Cricket: England bowlers encourage optimism: Thorpe underpins tourists' push to a first-innings lead and West Indies batsmen struggle to cope under unaccustomed pressure

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West Indies . . . . . . .252 and 143-5

England . . . . . . . . .328

When England were quoted at 12-1 against for the third Test match last Thursday, it seemed that the bookmakers were being unduly cautious rather than attempting to reel in a few mug punters, but for the first time in this series so far, the scenario of the short-trousered wimp being boxed around the ears by the playground bully has startlingly altered.

The words optimism and England rarely crop up in the same sentence nowadays, but, thanks partly to a slice of outrageous luck, they are now no worse than an even money bet to pull the series back to 2-1 down with two to play.

With the West Indies effectively 67 for 4 in the final over of the day, and the match intriguingly poised, Jimmy Adams, pulled a looping full toss from Ian Salisbury fiercely into the forearm of Robin Smith at short leg, and as the ball arced into the air Jack Russell ran from behind the stumps to take the catch that makes England firm favourites going into today's rest day. Smith went for an X-ray but there was no break.

On Saturday, England cleaned up the West Indian tail in only half an hour, thereby avoiding the kind of prolonged winkling-out process that can have such a deflationary effect on the batting. Then, when every run was crucial on a surface becoming increasingly erratic in bounce, England adding 92 for their last five wickets yesterday (34 of them involving the last man, Angus Fraser) would not have been an insignificant factor in the home team's poor second-innings start.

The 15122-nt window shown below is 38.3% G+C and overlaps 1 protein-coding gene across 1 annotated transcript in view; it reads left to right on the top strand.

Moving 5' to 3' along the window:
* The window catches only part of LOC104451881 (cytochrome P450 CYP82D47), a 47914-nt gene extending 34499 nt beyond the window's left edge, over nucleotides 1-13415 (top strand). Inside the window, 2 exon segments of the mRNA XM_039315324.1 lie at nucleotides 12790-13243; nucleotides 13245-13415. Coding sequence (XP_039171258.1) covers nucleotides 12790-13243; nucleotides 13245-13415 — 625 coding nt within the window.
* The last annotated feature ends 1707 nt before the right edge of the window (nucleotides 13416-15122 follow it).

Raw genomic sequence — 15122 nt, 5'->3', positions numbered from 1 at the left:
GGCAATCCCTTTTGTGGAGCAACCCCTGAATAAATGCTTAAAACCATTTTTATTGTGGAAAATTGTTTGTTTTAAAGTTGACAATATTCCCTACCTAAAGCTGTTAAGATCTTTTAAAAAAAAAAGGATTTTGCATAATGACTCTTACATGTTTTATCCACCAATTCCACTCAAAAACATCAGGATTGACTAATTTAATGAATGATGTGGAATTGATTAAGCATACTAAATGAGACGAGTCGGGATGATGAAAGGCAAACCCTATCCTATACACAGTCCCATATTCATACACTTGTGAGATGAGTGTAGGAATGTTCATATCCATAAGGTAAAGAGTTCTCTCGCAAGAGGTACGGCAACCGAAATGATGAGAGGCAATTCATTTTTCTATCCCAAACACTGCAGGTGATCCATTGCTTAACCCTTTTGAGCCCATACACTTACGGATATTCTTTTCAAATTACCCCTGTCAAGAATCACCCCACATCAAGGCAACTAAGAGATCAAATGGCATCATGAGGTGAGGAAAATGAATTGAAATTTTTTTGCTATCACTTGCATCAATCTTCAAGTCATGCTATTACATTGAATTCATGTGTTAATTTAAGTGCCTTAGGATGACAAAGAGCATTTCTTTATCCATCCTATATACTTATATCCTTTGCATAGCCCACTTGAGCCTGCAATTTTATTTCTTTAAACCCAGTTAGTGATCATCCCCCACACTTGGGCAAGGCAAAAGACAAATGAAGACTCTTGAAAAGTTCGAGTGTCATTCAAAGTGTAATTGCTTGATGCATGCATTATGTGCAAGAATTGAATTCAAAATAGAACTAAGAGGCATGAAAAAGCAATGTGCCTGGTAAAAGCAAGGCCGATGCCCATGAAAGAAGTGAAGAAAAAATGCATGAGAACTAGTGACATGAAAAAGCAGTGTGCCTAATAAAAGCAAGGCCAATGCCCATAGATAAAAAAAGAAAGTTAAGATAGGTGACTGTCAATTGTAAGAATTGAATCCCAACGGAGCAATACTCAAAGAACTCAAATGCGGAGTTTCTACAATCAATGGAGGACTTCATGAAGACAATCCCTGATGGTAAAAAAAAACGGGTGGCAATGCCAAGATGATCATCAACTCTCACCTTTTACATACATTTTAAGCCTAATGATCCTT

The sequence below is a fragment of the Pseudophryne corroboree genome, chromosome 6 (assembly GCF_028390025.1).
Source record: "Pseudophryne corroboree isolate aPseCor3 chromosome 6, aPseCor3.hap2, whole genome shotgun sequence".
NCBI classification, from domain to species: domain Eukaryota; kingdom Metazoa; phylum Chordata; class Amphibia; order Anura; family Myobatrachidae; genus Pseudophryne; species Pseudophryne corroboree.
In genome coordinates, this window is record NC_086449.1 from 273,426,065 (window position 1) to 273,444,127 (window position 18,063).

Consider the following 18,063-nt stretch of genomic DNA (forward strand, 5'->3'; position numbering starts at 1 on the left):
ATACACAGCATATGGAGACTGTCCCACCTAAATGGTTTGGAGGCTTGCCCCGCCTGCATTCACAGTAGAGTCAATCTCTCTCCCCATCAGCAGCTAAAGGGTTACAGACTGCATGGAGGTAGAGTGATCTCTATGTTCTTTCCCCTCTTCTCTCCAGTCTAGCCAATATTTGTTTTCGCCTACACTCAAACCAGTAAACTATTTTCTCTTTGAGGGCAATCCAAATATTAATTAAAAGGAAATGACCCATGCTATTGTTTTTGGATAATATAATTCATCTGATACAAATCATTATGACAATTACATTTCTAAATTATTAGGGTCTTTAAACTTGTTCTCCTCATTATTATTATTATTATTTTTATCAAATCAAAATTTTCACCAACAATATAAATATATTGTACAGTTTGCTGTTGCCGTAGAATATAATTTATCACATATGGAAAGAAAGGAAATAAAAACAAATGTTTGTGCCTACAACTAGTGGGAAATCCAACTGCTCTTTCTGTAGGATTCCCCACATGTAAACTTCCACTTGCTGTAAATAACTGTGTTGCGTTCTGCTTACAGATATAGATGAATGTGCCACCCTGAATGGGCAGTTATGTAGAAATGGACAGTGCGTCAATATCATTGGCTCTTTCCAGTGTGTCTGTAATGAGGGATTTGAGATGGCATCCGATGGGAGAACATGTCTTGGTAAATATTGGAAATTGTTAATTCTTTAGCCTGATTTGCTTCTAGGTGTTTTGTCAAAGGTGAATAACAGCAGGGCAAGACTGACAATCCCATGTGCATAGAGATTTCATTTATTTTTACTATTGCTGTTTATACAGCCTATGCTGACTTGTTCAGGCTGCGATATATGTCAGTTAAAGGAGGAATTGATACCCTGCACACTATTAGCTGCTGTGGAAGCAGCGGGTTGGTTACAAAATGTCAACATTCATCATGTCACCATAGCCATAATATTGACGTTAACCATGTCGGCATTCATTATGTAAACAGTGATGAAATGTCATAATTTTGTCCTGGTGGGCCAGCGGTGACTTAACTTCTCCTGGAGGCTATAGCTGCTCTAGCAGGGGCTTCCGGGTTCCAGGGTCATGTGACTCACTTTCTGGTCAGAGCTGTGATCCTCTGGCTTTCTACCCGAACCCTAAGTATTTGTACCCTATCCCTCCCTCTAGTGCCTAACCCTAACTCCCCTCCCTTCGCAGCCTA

England's batting was largely underpinned by Graham Thorpe, whose retention in the side was a laudable justification of Mike Atherton's jettisoning of the previous policy of casting players off like old socks. Thorpe, selected on long- term promise rather than short-term form, repaid what many thought was misguided faith with an innings of 86, and some of his strokeplay would have been high class even on a pitch less dodgy than this one.

The really important partnership (of 82) came between Thorpe and Jack Russell when England were 167 for 5 and in real danger of a first innings deficit.

England's bottom-order runs were squeezed out in spite of a spell of three wickets in 26 deliveries from Curtly Ambrose, largely because the West Indies' current four-pronged pace attack lacks the patience of their more illustrious predecessors.

England, however, were unlucky in that Lara, who had previously operated at first slip under the personal sponsorship of Teflon, yesterday plucked three out of the air, including that of Thorpe, who was finally undone by Ambrose's extra bounce after four hours at the crease.

The last-wicket partnership between Ian Salisbury and Fraser held up the West Indies for almost an hour, and in one over from Kenneth Benjamin, Salisbury inflicted deep psychological wounds by hitting three boundaries.

When England took a similar first innings lead (89) in the 1990 Test here, the West Indies knocked off the arrears without losing a wicket, but this time they lost three to strokes which underlined their occasional capacity for approaching a backs-to-the-wall operation as though they were on a cruise around the island.

Richie Richardson miscued an airy return drive back to Andrew Caddick, and Lara thumped the same bowler off the back foot to Salisbury at mid-off. Both were fine catches, but they were both careless strokes, as was the one that removed Desmond Haynes with the total on 53. It was a decent delivery from Lewis, but losing his off stump attempting to score runs through square leg was barely worthy of someone with Haynes's Test record.

However, England were well aware of the problems of having to chase too many runs in these conditions, and some of the spring went out of their step when Keith Arthurton survived a difficult stumping chance off Salisbury with the total at 81. Arthurton struck the next ball for a massive six and, with Arthurton and Jimmy Adams taking 31 runs from four overs of Salisbury, the fourth-wicket stand was beginning to assume ominous proportions when, to England's undisguised relief, Arthurton mishooked Caddick to mid-on.

Tony Cozier, Photograph,

S African advantage, page 31

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